7 The company also aligns with the regulatory and legal environment of the countries in which the company operates and sells. 3. Identify alternatives from chemical suppliers. The company engages with chemical suppliers in dialogue about chemical sustainability, hazard, risk and exposure, and work with them to find safer alternatives for chemicals of concern. 4. Assess and compare alternatives. The company asks chemical supplier to share what hazard assessment methodology and tool they use to identify safer substitutions. 5. Pilot substitution for performance. The company evaluates the chemical through company's processes to ensure the performance meets consumer expectations. 6. Encourage chemical supplier to post substitution case Study .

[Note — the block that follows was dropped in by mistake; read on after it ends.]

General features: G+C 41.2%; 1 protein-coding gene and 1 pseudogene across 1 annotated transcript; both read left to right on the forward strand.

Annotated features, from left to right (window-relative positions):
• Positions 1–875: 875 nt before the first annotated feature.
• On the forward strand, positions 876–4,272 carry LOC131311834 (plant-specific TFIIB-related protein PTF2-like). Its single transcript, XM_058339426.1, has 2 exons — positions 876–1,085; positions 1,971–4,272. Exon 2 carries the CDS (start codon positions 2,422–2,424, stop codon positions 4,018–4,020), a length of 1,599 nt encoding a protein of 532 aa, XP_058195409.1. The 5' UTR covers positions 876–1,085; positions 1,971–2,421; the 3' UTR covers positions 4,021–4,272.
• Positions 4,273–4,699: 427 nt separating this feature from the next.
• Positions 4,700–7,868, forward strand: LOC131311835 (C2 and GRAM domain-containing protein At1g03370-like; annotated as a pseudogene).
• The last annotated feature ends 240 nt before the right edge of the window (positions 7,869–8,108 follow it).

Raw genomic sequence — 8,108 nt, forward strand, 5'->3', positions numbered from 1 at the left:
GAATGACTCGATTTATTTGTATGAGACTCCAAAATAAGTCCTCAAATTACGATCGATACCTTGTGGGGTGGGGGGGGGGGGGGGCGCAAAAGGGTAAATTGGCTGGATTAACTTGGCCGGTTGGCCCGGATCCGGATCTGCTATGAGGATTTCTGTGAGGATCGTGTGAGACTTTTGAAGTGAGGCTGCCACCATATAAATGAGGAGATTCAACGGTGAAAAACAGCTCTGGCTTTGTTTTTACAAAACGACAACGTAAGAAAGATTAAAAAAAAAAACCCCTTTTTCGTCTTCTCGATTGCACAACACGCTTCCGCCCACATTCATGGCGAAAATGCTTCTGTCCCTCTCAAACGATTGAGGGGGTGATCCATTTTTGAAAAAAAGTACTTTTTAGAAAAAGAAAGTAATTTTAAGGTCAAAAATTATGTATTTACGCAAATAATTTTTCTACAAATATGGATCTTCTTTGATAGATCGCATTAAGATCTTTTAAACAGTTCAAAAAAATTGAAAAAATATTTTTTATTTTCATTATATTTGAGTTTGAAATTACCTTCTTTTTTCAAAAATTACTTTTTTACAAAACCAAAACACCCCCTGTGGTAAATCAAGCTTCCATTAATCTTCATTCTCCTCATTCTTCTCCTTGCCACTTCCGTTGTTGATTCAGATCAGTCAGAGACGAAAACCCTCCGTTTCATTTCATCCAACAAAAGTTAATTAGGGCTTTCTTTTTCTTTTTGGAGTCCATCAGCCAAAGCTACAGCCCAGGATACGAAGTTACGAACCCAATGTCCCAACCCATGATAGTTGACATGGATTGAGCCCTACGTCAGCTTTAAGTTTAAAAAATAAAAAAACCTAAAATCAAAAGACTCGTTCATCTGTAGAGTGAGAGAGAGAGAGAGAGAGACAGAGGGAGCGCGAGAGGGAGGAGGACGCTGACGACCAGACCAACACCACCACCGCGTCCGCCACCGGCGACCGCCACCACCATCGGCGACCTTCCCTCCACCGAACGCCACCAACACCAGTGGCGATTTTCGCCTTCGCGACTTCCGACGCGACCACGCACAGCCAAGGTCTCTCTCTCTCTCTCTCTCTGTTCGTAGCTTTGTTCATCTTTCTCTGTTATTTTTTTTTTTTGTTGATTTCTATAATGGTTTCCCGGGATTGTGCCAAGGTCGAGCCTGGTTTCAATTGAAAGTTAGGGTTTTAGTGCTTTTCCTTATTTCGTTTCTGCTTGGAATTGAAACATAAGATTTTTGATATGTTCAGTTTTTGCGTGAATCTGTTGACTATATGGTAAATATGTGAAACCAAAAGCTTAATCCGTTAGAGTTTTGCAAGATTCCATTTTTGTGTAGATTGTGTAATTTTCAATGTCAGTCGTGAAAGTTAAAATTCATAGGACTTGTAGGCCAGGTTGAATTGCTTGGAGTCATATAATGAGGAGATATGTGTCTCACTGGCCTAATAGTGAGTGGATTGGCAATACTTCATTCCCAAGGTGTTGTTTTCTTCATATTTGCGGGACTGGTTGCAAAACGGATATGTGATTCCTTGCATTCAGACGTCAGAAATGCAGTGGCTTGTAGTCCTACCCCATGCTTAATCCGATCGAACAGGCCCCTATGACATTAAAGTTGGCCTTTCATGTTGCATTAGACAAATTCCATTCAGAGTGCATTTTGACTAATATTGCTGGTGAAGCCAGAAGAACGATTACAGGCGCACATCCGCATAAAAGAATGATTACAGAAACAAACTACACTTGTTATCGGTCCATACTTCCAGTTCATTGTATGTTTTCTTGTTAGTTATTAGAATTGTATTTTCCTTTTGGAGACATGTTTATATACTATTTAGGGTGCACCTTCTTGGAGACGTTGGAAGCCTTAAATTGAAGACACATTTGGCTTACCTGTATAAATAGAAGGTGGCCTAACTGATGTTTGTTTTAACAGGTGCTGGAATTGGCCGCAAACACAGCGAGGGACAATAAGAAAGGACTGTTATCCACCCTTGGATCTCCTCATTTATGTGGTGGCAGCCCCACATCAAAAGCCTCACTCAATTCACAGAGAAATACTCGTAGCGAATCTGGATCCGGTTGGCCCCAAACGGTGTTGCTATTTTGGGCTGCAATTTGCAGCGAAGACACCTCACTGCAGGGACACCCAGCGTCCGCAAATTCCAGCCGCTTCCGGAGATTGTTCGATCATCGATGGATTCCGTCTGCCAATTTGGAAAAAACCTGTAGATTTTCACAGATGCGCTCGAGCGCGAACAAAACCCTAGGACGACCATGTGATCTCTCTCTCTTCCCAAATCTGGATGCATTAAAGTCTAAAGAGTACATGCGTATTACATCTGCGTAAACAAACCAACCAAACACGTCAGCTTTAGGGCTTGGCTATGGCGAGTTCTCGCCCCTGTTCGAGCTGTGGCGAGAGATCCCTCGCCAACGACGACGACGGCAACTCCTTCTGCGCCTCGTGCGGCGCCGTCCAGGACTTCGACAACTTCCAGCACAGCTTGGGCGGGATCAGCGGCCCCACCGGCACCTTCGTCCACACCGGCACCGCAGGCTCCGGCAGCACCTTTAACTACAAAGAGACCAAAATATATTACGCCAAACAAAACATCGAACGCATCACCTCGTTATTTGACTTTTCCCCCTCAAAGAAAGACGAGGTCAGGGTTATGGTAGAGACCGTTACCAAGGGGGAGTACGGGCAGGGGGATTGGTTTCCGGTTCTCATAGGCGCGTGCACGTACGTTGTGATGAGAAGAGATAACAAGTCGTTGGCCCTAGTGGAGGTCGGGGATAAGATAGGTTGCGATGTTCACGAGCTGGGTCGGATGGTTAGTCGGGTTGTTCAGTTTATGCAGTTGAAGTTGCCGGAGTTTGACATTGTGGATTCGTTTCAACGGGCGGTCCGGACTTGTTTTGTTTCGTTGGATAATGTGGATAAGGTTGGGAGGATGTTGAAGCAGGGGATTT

8 After third-party verification, the company encourages the chemical supplier or other organization to post a substitution case story on the SUBSPORT. The Problem The company identified Short-Chain perfluorinated chemicals (C6) as a class of chemicals to eliminate from its products by December 31st 2015. Following this decision, the company immediately began to search for a 1. Schoeller's Nanosphere technology is considered a state of the art, bluesign approved C6 chemistry 4. replacement for Nanosphere . Currently, Short-Chain pfcs are not regulated, and do not have any harmonized classification according to Annex VI of Regulation (EC) No 1272/2008 (CLP Regulation) The evidence that long- chain pfcs , such as perfluorooctonoic acid (PFOA) and perfluoroocatnesulfonic acid (PFOS), are both hazardous to human health and the environment is well documented.